UK team develops bonnet-mounted airbag for pedestrian safety

UK team develops bonnet-mounted airbag for pedestrian safety

bonnet airbag

Almost all new cars now come equipped with a full compliment of airbags to keep the driver and passengers safe in the event of an crash. Pedestrian safety has also become very important as carmakers strive to get a high safety rating and stretch out equipment lists so far this has only extended to special pop up bonnets, but that is set to change.

A team in the U.K., led by Roger Hardy of Cranfield University, has developed a new bonnet-mounted airbag system that would theoretically improve the safety of pedestrians that get personal with the windscreen of a car. When not in use, the U-shaped airbag hides away underneath the car’s bonnet at the base of the windshield and won’t restrict the driver’s view.

Just prior to impact, the airbag would deploy to protect the unfortunate pedestrian from making contact with the car’s windscreen or A-pillars. At the same time, the car’s bonnet would rise to provide added crumple room over the engine bay. The team believes its system could be put into production within five years without a substantial increase to new vehicle cost while smashing pedestrian injuries in half.

bonnet airbag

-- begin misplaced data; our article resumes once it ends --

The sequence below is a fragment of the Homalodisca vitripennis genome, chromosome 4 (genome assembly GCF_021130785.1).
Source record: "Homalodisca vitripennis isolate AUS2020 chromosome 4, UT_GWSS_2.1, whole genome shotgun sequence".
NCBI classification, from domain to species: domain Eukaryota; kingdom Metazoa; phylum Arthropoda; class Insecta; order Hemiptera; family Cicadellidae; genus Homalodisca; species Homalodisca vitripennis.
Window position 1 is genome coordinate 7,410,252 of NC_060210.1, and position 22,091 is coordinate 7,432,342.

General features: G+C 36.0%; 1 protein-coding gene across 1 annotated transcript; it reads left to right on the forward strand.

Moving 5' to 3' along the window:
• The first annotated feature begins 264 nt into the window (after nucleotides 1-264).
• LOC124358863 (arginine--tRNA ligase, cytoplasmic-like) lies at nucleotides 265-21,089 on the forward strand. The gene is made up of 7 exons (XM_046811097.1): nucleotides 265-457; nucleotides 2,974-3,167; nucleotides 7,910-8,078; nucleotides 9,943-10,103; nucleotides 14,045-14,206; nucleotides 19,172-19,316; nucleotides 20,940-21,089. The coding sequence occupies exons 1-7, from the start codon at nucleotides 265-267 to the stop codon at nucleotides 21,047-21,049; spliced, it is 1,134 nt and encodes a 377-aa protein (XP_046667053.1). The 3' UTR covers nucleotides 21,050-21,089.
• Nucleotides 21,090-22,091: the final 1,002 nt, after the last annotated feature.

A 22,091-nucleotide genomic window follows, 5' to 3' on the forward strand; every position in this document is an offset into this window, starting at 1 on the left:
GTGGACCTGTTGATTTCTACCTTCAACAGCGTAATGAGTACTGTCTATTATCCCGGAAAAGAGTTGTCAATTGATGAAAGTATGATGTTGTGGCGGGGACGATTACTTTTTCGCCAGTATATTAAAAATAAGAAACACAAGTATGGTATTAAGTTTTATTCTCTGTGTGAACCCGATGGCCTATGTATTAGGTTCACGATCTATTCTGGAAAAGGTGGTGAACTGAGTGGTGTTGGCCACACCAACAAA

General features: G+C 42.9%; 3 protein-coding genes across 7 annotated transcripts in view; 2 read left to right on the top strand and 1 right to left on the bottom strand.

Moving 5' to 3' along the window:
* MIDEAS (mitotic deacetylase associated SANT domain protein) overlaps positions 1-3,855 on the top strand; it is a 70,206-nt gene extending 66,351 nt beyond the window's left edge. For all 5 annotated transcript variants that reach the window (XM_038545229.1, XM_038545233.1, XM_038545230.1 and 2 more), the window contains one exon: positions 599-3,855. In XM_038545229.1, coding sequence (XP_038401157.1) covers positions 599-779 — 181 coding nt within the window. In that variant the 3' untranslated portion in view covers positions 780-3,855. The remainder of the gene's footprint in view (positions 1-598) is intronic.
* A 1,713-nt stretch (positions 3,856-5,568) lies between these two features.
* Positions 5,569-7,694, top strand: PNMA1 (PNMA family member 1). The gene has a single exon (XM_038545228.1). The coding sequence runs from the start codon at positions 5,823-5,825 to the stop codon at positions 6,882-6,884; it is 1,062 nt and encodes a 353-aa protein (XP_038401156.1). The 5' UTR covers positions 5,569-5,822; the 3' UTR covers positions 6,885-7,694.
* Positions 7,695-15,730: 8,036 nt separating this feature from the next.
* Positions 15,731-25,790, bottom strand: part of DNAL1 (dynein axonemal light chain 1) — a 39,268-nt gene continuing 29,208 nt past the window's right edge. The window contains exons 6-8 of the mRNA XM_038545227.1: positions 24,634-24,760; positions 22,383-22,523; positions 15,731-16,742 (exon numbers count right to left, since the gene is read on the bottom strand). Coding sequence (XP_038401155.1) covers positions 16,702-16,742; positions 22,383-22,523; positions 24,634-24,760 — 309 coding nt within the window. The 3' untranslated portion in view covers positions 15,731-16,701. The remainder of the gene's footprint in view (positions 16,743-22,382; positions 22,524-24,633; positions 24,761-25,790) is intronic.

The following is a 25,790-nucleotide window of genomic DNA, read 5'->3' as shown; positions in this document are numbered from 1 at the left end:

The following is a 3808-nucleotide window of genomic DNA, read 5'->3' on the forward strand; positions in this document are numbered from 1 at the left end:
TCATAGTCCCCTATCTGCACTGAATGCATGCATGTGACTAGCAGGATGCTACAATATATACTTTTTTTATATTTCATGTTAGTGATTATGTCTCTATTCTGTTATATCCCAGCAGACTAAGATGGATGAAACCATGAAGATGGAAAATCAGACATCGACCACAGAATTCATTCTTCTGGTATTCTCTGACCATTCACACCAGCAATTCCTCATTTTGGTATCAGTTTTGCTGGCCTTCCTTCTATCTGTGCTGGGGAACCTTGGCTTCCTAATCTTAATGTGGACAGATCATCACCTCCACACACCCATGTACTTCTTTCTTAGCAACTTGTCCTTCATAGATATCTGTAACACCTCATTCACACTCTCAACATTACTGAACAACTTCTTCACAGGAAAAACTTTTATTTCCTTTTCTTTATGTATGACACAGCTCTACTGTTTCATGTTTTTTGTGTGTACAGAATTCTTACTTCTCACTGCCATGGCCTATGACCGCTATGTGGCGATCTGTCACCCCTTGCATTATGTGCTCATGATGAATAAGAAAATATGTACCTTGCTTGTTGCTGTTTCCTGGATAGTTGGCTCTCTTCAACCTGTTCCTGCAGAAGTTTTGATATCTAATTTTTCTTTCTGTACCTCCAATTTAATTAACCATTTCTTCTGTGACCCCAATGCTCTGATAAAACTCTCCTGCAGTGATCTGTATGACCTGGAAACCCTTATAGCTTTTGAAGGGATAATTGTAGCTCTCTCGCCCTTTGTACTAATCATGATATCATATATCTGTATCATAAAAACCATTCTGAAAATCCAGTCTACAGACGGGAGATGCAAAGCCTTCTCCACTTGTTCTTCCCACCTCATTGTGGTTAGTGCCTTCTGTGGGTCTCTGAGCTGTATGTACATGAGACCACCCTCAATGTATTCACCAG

Almost all new cars now come equipped with a full compliment of airbags to keep the driver and passengers safe in the event of an crash. Pedestrian safety has also become very important as carmakers strive to get a high safety rating and stretch out equipment lists so far this has only extended to special pop up bonnets, but that is set to change.

A team in the U.K., led by Roger Hardy of Cranfield University, has developed a new bonnet-mounted airbag system that would theoretically improve the safety of pedestrians that get personal with the windscreen of a car. When not in use, the U-shaped airbag hides away underneath the car’s bonnet at the base of the windshield and won’t restrict the driver’s view.

Just prior to impact, the airbag would deploy to protect the unfortunate pedestrian from making contact with the car’s windscreen or A-pillars. At the same time, the car’s bonnet would rise to provide added crumple room over the engine bay. The team believes its system could be put into production within five years without a substantial increase to new vehicle cost while smashing pedestrian injuries in half.

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